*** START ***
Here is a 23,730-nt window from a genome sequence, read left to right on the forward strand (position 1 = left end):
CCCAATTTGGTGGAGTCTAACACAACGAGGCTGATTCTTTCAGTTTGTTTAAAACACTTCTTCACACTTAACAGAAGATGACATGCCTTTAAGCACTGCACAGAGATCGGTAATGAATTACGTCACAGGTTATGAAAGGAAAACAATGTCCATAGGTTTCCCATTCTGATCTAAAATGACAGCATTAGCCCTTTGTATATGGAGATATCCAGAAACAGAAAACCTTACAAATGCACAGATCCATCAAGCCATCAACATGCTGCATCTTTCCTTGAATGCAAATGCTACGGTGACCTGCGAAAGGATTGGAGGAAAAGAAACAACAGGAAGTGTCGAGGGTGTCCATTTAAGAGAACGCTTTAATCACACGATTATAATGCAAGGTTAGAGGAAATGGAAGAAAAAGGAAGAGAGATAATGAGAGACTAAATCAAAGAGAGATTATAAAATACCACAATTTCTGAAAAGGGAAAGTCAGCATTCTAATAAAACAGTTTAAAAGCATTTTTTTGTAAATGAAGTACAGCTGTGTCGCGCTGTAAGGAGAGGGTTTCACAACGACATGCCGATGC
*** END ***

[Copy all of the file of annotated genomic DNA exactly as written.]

Here is a 23,730-nt window from a genome sequence, read left to right on the forward strand (position 1 = left end):
CCCAATTTGGTGGAGTCTAACACAACGAGGCTGATTCTTTCAGTTTGTTTAAAACACTTCTTCACACTTAACAGAAGATGACATGCCTTTAAGCACTGCACAGAGATCGGTAATGAATTACGTCACAGGTTATGAAAGGAAAACAATGTCCATAGGTTTCCCATTCTGATCTAAAATGACAGCATTAGCCCTTTGTATATGGAGATATCCAGAAACAGAAAACCTTACAAATGCACAGATCCATCAAGCCATCAACATGCTGCATCTTTCCTTGAATGCAAATGCTACGGTGACCTGCGAAAGGATTGGAGGAAAAGAAACAACAGGAAGTGTCGAGGGTGTCCATTTAAGAGAACGCTTTAATCACACGATTATAATGCAAGGTTAGAGGAAATGGAAGAAAAAGGAAGAGAGATAATGAGAGACTAAATCAAAGAGAGATTATAAAATACCACAATTTCTGAAAAGGGAAAGTCAGCATTCTAATAAAACAGTTTAAAAGCATTTTTTTGTAAATGAAGTACAGCTGTGTCGCGCTGTAAGGAGAGGGTTTCACAACGACATGCCGATGC